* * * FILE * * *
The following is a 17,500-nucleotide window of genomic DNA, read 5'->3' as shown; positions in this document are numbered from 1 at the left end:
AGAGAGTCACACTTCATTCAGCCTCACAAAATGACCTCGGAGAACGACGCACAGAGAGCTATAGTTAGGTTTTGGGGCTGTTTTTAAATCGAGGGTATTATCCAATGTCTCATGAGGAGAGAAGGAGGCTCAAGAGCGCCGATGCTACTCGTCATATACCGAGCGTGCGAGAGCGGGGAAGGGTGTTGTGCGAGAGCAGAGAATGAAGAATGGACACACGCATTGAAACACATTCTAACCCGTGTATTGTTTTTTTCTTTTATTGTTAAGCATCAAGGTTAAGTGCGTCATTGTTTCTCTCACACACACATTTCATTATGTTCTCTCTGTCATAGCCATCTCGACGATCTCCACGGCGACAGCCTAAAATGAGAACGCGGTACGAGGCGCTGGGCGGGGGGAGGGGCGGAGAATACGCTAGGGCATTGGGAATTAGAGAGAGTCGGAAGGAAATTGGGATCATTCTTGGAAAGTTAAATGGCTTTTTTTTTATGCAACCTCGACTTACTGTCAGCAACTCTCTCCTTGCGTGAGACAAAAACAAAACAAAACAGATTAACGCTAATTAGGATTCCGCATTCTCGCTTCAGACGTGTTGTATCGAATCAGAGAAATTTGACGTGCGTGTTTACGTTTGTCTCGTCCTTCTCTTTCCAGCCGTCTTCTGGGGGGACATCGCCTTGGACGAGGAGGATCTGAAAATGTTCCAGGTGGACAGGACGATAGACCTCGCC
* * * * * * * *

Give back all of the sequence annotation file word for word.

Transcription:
The following is a 17,500-nucleotide window of genomic DNA, read 5'->3' as shown; positions in this document are numbered from 1 at the left end:
AGAGAGTCACACTTCATTCAGCCTCACAAAATGACCTCGGAGAACGACGCACAGAGAGCTATAGTTAGGTTTTGGGGCTGTTTTTAAATCGAGGGTATTATCCAATGTCTCATGAGGAGAGAAGGAGGCTCAAGAGCGCCGATGCTACTCGTCATATACCGAGCGTGCGAGAGCGGGGAAGGGTGTTGTGCGAGAGCAGAGAATGAAGAATGGACACACGCATTGAAACACATTCTAACCCGTGTATTGTTTTTTTCTTTTATTGTTAAGCATCAAGGTTAAGTGCGTCATTGTTTCTCTCACACACACATTTCATTATGTTCTCTCTGTCATAGCCATCTCGACGATCTCCACGGCGACAGCCTAAAATGAGAACGCGGTACGAGGCGCTGGGCGGGGGGAGGGGCGGAGAATACGCTAGGGCATTGGGAATTAGAGAGAGTCGGAAGGAAATTGGGATCATTCTTGGAAAGTTAAATGGCTTTTTTTTTATGCAACCTCGACTTACTGTCAGCAACTCTCTCCTTGCGTGAGACAAAAACAAAACAAAACAGATTAACGCTAATTAGGATTCCGCATTCTCGCTTCAGACGTGTTGTATCGAATCAGAGAAATTTGACGTGCGTGTTTACGTTTGTCTCGTCCTTCTCTTTCCAGCCGTCTTCTGGGGGGACATCGCCTTGGACGAGGAGGATCTGAAAATGTTCCAGGTGGACAGGACGATAGACCTCGCC